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117th Congress Preview: Homeland Security

By Pamela Turner

Homeland security issues will continue to be a top priority for both the new Congress and the incoming Biden administration. This will begin with the anticipated Senate confirmation hearings for Alejandro Mayorkas, President-elect Biden’s nominee for Secretary of DHS. Mayorkas previously served as Deputy Secretary of DHS in the Obama Administration and also as Director of the Customs and Immigration Service. He was a strong proponent of the creation of the Deferred Action for Childhood Arrivals (DACA) and shares many of Biden’s immigration objectives; these include restoring DACA, ending family separation, extending Temporary Protected Status, revisiting a number of the visa decisions made by the Trump administration, and eliminating efforts to siphon money away from other departments to fund the border wall. Some of these efforts to overturn executive orders may involve further congressional or agency action and could take some time.

While Congress will look for more detailed answers on immigration plans, they will also focus on other Biden priorities including cybersecurity, COVID response, FEMA disaster programs, transportation security, efforts to prevent Chinese and other foreign interference with data security, cybersecurity event and crisis response, and climate control efforts.

In the wake of the SolarCloud incident, cybersecurity and related anti-terrorism efforts will be a major focus for DHS. Many members of Congress have called for immediate action in this area, and these responsibilities will be a shared operation with defense and intelligence agencies and the White House. It will include efforts to strengthen our own technology and resources and secure our supply chain in the case of China and others, and will involve working closely with state and local officials as well as the private sector, particularly in new technology development and in improving cyber education and training .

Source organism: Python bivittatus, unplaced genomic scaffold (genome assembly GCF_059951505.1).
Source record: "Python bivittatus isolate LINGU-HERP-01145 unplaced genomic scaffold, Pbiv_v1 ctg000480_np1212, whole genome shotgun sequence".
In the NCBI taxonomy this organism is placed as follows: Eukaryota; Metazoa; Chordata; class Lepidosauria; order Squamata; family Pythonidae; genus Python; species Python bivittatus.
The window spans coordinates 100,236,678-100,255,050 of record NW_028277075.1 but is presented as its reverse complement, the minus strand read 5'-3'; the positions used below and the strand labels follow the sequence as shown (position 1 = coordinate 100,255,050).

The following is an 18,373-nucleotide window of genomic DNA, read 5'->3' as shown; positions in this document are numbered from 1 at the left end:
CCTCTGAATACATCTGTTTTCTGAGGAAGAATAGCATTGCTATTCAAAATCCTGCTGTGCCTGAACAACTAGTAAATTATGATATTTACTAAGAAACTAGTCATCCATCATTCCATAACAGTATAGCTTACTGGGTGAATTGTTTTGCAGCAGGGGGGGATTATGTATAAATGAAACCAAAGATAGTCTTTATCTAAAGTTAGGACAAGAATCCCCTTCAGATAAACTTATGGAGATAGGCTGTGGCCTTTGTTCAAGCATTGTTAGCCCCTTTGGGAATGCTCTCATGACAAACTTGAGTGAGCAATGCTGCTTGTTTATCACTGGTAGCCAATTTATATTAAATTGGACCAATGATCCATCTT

President-elect Biden has made COVID-19 an early priority: this will certainly involve DHS response efforts across the board, including FEMA and the Transportation Security administration.

One of Mayorkas’ first priorities will be working with the White House to fill top level Department positions, many of which are currently vacant or filled in an acting capacity. This is particularly important in the case of the Cybersecurity and Infrastructure Security Agency (CISA).

Because of its diverse missions and cultures, DHS has always been a management challenge. Mayorkas’ previous experience in the Department should be helpful in this regard. Congressional oversight of DHS has always been a challenge for the Department since multiple congressional committees claim oversight jurisdiction over the various bureaus and programs. While the House has made some effort to coordinate oversight, it remains a concern, as evidenced by House Homeland Security Chair Bennie Thompson’s recent comments regarding the need to further streamline this process.

This topline view of DHS issues will become more defined as the new Congress and administration convene to lay out their specific plans, agendas, and budget proposals. We will follow up with more focused and detailed pieces in many of these areas as they become more apparent.